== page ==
Governance

Delhi elections: Populism’s twin faces

In the Delhi elections, the Aam Aadmi Party may have benefitted from strategic voting by people who wanted to retain its agenda of welfare populism

 
By Richard Mahapatra
Last Updated: Thursday 05 March 2020
An AAP election campaign. Photo: Joyjeet Das

The recently held elections to the Delhi Legislative Assembly witnessed a much polarised campaign. On one hand, there was the overt articulation of a nationalistic identity, and on the other, there was an agenda of economic redistribution. Just before the Delhi elections, Jharkhand assembly elections too witnessed a similar polarised campaign.

Does this mean that “populism” is gaining ground as an electoral strategy? Or is it the new polarisation instrument? Populism as a political ideology is broadly defined “to be with the people while pitting it against a group of advantaged or elite population”.

Western democracies have been witnessing this rise of populism. In the case of India, this populism agenda, however, has two distinct strains. One, the articulation of who is a national and two, an overtly welfare government with a “freebies” manifesto. In Delhi, there was a sharp polarisation on these two issues. As we know now, the latter’s election agenda won.

Going back to the recent history of state elections, it is emerging clearly that a campaign to commit more government welfare to targeted groups is bringing in an electoral windfall. In the last general elections in April-May 2019, the winning Bharatiya Janata Party (BJP), in fact, used both the strains of populism agenda. And it won with a historic mandate.

Still, Indian elections are on the cusp of evolving a clear political trend of populism that will ensure the path to electoral success. Thus, it also raises the question: Which of these two strains of populism will ultimately lead to more certain electoral victory?

In recent state elections, a populist agenda of making available various welfare benefits seemed to be galvanising people’s voting behaviours. This is noteworthy given that the counter populist agenda is more oriented towards a nationalistic identity, entirely championed by BJP and its star campaigner Prime Minister Narendra Modi.

In countries like the US, UK, Brazil and Thailand, the populism agenda of this kind has definitely yielded surprising electoral verdicts. They always pitch this agenda as an impending threat from the “others” — immigrants, people from different religious or social backgrounds. But, this populist agenda is playing out in the context of economic slowdown and widespread unemployment and social insecurity.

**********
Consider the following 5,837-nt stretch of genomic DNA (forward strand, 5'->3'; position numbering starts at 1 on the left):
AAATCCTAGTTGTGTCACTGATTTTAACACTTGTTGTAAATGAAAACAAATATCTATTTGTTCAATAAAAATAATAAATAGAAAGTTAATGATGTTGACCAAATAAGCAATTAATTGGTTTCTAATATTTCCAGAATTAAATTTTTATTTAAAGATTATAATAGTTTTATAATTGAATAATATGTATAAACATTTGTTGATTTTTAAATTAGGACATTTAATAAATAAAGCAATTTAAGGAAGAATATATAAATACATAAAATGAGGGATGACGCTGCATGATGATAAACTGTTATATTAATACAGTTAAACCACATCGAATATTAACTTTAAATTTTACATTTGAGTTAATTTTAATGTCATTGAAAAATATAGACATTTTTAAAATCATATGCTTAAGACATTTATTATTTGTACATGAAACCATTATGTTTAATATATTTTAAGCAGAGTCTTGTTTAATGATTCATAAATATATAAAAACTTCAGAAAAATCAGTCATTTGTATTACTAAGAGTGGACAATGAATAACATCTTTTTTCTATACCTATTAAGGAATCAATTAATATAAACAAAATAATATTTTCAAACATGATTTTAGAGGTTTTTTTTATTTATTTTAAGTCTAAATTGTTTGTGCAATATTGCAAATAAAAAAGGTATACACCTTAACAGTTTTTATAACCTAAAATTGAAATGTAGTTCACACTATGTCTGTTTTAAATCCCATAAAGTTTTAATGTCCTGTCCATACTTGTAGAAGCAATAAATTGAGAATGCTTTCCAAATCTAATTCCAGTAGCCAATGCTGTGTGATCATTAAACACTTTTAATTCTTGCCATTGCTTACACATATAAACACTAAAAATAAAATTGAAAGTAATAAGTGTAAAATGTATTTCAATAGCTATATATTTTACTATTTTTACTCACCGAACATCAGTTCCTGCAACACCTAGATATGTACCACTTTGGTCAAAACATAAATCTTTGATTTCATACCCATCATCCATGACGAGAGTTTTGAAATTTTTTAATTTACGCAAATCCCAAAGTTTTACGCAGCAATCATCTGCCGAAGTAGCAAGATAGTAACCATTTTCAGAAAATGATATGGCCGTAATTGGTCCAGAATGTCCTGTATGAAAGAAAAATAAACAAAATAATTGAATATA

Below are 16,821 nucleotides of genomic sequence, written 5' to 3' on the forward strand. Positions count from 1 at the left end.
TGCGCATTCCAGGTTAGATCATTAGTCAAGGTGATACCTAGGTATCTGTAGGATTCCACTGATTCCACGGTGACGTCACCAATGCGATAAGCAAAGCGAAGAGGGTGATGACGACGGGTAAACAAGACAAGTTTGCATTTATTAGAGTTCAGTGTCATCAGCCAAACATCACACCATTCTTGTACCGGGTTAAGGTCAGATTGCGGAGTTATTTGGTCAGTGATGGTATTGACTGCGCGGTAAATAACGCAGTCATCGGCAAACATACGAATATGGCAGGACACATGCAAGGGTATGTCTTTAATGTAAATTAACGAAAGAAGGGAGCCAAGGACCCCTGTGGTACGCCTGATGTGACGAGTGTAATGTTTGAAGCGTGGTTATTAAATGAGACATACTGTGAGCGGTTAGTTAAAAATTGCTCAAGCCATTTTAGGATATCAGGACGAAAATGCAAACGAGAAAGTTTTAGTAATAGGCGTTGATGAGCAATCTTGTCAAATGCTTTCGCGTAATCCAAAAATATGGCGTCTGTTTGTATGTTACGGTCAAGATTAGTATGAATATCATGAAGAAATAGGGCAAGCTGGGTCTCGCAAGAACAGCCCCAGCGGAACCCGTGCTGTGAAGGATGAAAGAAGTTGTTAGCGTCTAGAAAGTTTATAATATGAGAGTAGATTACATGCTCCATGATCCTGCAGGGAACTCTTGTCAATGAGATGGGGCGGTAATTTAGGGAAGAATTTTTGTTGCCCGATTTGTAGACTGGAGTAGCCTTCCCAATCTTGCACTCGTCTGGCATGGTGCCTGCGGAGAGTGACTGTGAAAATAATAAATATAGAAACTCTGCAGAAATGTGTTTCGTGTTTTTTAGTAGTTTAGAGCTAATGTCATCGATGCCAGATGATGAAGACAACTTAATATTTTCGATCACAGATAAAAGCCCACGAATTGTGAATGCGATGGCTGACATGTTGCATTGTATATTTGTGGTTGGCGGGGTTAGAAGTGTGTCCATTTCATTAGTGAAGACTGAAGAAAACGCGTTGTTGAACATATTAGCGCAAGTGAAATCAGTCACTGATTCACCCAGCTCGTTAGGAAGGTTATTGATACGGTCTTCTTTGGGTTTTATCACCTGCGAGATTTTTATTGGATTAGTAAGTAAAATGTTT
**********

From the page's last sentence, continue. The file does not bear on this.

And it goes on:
India is also in a similar situation. But in case of India, the populism agenda has some inherent challenges. The nationalistic agenda is definitely working but only among the captive constituency of parties with such an agenda. This is helping them to retain political relevance and the resultant electoral benefits. In the battle between the two strains, welfare populism is winning over nationalistic populism.

Is it time for political parties to take note of this message? Yes. With deep rural distress and an economic slowdown impacting the overall well-being, the rightist populism could have been a diversionary tact. But the recent state elections point out that voters want a development agenda or promises that immediately take care of their survival woes.

In the Delhi polls, cheap electricity and making government education and health systems credible helped the Aam Aadmi Party (AAP) win once again. But it seemed that there had also been strategic voting by voters who wanted to retain the AAP’s agenda of welfare.

In the coming elections in the populous and relatively poorer states like West Bengal and Bihar, this polarisation between the two strains of populism will be more pronounced. And that would also point out whether the voters of the largest democracy have set a new trend, unlike in the western democracies.

This was first published in Down To Earth's print edition (dated 1-15 march, 2020)

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